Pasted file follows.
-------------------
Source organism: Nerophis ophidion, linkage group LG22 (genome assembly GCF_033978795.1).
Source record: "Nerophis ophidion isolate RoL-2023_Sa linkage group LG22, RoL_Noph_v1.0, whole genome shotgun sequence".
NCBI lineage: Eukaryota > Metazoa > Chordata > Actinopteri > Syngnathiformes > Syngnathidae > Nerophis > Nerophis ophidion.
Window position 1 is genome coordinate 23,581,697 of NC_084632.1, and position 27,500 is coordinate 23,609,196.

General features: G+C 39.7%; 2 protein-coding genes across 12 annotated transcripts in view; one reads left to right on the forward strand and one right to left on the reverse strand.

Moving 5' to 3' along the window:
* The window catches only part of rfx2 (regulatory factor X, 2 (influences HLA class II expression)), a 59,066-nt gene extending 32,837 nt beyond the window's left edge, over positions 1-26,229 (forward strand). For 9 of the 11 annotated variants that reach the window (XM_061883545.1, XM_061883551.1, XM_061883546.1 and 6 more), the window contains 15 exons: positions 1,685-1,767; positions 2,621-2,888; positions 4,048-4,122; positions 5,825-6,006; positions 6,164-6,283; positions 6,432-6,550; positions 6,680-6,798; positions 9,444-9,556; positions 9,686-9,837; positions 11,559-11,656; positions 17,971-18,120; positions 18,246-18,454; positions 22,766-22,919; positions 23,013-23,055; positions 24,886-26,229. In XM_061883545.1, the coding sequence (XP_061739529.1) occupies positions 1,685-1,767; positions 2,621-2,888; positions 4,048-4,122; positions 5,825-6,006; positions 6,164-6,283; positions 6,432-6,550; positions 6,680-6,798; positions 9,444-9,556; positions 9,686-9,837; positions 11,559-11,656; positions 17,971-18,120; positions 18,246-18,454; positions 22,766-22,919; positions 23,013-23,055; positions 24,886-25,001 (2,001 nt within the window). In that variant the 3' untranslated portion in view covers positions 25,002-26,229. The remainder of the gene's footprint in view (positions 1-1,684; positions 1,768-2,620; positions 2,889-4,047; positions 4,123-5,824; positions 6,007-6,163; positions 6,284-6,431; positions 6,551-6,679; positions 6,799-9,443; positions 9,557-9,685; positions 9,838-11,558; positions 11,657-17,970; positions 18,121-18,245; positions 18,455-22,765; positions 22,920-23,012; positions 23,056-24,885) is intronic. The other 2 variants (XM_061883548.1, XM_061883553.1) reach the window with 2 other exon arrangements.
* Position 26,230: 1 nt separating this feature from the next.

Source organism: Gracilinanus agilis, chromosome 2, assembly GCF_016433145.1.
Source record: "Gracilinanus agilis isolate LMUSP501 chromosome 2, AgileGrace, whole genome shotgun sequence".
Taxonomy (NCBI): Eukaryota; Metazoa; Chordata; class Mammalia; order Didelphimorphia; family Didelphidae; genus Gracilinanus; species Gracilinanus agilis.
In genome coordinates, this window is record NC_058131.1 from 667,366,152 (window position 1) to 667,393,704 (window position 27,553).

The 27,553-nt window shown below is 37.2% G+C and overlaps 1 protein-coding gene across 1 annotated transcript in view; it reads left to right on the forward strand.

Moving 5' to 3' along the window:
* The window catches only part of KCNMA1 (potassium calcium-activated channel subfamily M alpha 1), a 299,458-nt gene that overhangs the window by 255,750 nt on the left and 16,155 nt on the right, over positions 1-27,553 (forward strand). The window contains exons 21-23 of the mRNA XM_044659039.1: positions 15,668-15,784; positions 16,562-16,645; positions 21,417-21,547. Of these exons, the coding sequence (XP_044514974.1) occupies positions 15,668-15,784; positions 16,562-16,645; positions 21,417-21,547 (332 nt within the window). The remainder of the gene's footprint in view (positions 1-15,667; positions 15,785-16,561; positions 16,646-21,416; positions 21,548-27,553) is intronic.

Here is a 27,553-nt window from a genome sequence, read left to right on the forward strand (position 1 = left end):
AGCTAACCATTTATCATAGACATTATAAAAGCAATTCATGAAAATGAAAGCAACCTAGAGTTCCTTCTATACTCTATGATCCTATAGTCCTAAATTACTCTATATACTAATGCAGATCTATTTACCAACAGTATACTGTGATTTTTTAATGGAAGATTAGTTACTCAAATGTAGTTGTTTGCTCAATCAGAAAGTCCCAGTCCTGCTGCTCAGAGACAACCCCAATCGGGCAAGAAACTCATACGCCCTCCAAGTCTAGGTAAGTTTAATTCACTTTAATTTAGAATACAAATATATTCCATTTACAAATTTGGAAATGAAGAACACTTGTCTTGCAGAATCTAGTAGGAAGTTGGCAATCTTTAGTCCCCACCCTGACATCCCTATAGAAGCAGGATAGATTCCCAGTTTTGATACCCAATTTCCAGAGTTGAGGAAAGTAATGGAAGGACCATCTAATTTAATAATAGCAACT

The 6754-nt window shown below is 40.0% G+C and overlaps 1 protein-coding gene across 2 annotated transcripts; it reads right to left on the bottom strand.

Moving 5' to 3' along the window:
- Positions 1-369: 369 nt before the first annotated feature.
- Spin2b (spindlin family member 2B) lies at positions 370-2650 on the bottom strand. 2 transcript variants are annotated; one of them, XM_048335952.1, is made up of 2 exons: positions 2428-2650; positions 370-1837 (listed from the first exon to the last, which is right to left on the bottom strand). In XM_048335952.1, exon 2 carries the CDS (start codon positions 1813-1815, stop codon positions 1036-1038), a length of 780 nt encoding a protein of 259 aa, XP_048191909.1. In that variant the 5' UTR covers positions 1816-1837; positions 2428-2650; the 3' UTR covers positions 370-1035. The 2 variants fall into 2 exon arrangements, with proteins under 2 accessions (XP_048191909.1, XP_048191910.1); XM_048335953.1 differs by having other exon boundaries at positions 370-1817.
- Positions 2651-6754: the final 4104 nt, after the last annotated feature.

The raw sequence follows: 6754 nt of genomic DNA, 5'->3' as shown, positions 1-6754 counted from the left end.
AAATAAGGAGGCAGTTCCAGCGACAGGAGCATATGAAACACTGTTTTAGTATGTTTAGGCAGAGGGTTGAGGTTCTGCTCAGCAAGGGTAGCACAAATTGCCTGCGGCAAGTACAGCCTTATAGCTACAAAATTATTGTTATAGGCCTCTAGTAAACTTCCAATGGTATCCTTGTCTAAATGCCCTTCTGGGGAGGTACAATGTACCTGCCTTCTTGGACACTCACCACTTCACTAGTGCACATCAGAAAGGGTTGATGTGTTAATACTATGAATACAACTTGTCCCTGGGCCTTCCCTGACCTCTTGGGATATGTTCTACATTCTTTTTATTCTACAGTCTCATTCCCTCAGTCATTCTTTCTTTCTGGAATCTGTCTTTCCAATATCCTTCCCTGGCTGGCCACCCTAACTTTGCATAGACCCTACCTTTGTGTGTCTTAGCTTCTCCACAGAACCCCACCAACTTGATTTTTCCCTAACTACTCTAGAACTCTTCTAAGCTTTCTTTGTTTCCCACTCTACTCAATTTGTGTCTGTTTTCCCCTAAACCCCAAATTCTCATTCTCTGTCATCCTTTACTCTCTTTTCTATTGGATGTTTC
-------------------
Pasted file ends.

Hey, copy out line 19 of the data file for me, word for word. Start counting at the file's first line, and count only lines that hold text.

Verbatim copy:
Moving 5' to 3' along the window: